Our blog & news: Get involved to help wildlife

"Never doubt that a small group of thoughtful, committed citizens can change the world;
indeed, it's the only thing that ever has." 
Margaret Mead, American anthropologist, 1901-1978

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  1. The lush rainforest runs along the Atlantic coast and inland in southern Brazil.  It is home to many species and plants which are not found anywhere else on earth. 

    The problem for wildlife is....

    Sadly, a mere 12% of this huge landscape now persists in very fragmented pockets.  Towns, pastures and intensive farming have replaced the rainforest.  

    Many species living there are threatened with extinction as they are living in small fragmented areas and so are becoming increasingly isolated.  These include the black lion tamarin, the jaguar, ocelot and puma.

    One way to solve this problem...

    The Durrell Wildlife Conservation Trust has an Atlantic Rainforest appeal which is aiming to create wildlife corridors and so joining fragmented areas of rainforest up.

    From small things do great things grow....
    From small things do great things grow....
    ©Durrell Wildlife Conservation Trust

    Durrell wants to protect this ecosystem by creating wildlife corridors to join up the fragmented bits. They will do this by planting trees to connect the Morro do Diabo State Park to isolated forest fragments to the north, thus reconnecting wildlife.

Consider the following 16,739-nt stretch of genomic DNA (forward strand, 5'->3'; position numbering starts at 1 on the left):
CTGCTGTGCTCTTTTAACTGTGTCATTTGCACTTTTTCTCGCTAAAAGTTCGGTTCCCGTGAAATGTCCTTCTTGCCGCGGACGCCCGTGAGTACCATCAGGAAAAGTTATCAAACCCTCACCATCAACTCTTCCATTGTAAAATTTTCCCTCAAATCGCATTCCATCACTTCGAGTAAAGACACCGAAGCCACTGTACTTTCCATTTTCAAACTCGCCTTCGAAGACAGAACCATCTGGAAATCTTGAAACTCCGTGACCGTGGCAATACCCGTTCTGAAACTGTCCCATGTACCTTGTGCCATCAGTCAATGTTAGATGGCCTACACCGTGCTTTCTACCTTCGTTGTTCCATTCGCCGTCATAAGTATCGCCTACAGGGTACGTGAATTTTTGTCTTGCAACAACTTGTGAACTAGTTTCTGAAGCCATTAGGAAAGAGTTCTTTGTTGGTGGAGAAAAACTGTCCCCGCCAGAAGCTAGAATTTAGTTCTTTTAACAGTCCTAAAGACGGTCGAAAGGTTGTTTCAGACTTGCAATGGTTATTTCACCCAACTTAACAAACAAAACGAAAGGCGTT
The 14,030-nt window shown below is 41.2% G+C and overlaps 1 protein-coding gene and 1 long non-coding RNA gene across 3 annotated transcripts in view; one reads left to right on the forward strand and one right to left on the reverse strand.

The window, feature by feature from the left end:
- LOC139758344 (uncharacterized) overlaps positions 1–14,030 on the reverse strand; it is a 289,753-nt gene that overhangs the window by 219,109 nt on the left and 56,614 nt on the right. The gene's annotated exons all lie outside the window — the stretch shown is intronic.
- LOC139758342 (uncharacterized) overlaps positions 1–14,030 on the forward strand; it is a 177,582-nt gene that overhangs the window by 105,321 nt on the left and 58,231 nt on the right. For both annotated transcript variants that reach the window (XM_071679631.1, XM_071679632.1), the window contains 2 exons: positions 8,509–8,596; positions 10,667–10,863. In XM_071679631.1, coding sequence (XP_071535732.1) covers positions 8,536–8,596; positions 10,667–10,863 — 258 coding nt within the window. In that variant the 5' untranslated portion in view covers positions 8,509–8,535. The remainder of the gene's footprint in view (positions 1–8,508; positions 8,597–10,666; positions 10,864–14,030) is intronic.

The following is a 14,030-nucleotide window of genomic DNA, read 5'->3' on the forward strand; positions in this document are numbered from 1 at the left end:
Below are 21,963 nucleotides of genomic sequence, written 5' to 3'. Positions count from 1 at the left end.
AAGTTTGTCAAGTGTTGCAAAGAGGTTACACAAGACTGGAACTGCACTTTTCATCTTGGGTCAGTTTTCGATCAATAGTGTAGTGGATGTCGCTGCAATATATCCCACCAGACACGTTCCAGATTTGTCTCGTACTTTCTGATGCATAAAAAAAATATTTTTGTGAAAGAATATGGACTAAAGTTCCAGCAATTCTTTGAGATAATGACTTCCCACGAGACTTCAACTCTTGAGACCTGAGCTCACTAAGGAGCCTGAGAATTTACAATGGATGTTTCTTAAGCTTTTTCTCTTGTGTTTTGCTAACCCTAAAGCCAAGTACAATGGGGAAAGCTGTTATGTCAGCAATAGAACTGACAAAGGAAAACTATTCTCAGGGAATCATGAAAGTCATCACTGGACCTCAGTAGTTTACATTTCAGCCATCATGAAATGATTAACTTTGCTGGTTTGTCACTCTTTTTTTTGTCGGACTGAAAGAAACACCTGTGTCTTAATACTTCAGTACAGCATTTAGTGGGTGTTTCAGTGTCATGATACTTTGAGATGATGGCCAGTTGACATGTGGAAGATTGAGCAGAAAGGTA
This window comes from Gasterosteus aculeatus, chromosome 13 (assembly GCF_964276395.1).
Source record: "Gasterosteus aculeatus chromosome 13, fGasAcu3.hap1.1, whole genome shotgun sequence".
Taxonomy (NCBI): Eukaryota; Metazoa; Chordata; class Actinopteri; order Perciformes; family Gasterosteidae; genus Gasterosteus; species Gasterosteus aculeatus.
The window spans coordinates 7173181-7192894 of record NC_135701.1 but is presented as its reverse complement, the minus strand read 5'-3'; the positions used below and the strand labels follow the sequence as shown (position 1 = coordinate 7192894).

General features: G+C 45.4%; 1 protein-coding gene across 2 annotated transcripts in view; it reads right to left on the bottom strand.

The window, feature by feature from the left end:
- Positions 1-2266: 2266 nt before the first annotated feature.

In doing this project, Durrell is working with their partners at the Instituto de Pesquisas Ecológicas (IPE).

    You can help restore this rainforest by planning 17,000 trees and in creating sustainable livelihoods for local people and neutralize about 2,500 tonnes of greenhouse gas emissions.

    The trees will be planted in community nurseries, planted by local people – so giving them sustainable livelihoods.  People and wildlife will win through this project.

    Help wildlife such as the black lion tamarin, the jaguar, the puma, and ocelot
    Help wildlife such as the black lion tamarin, the jaguar, the puma, and ocelot
    ©Durrell Wildlife Conservation Trust

    Durrell say that:

    • £25 will help the local community plant five trees and nurture them for 5 years
    • £500 will run a community nursery for a week
    • £15,000 will pay for a forest and community officer to oversee the pojrect for a year
    • £85,000 will rebuild 1,000 metres of wildlife corridor connection forest fragments.

    Every £ counts!  

    Join in the appeal to create wildlife corridors to help wildlife thriveJoin in the appeal to create wildlife corridors to help wildlife thrive